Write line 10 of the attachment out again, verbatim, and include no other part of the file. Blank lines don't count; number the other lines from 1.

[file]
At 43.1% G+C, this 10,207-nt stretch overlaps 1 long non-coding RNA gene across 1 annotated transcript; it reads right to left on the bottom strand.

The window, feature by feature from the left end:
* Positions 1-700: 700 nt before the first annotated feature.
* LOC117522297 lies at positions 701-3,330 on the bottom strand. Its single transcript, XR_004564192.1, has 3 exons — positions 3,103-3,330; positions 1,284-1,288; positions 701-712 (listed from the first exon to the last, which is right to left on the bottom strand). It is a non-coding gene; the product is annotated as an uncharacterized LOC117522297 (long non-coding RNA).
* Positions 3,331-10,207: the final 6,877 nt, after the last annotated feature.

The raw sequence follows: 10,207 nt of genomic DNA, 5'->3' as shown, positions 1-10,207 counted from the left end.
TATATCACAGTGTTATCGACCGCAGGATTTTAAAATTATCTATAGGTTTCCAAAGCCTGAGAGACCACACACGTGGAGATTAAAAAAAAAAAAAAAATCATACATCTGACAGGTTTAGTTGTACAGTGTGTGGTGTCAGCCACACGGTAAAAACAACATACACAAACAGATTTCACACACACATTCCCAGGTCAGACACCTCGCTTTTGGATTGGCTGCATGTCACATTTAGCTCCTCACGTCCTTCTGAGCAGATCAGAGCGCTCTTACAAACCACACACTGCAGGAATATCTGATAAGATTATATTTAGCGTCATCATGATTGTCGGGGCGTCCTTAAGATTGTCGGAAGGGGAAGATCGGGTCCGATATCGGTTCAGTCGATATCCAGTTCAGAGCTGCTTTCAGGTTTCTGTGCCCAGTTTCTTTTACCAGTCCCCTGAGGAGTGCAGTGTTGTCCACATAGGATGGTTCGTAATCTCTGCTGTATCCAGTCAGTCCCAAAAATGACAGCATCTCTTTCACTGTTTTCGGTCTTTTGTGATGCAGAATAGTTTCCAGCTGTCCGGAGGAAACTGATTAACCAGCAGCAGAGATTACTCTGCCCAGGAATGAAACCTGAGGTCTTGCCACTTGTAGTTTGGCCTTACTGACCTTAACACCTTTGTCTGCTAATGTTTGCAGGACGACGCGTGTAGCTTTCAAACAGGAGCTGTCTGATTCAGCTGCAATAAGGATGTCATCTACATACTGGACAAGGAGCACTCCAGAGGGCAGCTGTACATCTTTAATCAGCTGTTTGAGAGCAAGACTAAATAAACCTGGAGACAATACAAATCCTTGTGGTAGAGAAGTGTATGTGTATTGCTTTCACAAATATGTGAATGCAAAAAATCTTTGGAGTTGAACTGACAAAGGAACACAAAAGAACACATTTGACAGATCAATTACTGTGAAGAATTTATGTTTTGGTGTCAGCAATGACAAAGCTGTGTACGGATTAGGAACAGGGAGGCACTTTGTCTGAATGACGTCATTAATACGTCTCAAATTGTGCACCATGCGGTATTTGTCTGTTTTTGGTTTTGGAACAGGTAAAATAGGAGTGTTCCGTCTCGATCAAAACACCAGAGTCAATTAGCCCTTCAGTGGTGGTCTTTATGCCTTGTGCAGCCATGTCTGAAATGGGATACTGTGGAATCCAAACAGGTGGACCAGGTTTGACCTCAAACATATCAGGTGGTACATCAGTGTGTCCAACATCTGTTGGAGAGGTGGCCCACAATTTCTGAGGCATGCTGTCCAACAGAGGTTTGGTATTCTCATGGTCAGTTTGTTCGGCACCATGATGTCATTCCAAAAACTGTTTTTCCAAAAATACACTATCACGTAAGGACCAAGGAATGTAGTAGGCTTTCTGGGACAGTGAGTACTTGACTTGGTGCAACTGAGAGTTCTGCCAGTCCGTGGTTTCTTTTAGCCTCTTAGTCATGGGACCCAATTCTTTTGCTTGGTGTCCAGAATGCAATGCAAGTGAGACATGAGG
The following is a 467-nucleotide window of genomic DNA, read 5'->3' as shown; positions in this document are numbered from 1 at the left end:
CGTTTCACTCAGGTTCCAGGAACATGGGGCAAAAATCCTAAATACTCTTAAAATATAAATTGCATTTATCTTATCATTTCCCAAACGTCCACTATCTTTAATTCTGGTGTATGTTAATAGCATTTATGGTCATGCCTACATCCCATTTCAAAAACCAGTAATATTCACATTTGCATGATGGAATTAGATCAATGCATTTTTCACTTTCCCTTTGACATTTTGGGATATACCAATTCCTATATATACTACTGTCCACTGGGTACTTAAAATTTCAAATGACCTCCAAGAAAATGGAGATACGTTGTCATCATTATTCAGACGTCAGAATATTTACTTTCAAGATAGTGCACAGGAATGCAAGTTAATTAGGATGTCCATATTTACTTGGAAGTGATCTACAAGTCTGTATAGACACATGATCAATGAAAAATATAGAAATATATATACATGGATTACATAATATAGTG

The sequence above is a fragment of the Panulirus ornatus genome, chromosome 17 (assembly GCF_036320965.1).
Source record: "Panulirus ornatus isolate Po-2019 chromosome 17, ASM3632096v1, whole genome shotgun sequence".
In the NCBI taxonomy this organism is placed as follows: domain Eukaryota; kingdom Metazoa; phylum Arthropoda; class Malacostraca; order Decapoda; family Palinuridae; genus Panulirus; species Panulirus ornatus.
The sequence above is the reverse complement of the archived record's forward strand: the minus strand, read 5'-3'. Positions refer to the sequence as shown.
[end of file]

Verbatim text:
The sequence above is a fragment of the Panulirus ornatus genome, chromosome 17 (assembly GCF_036320965.1).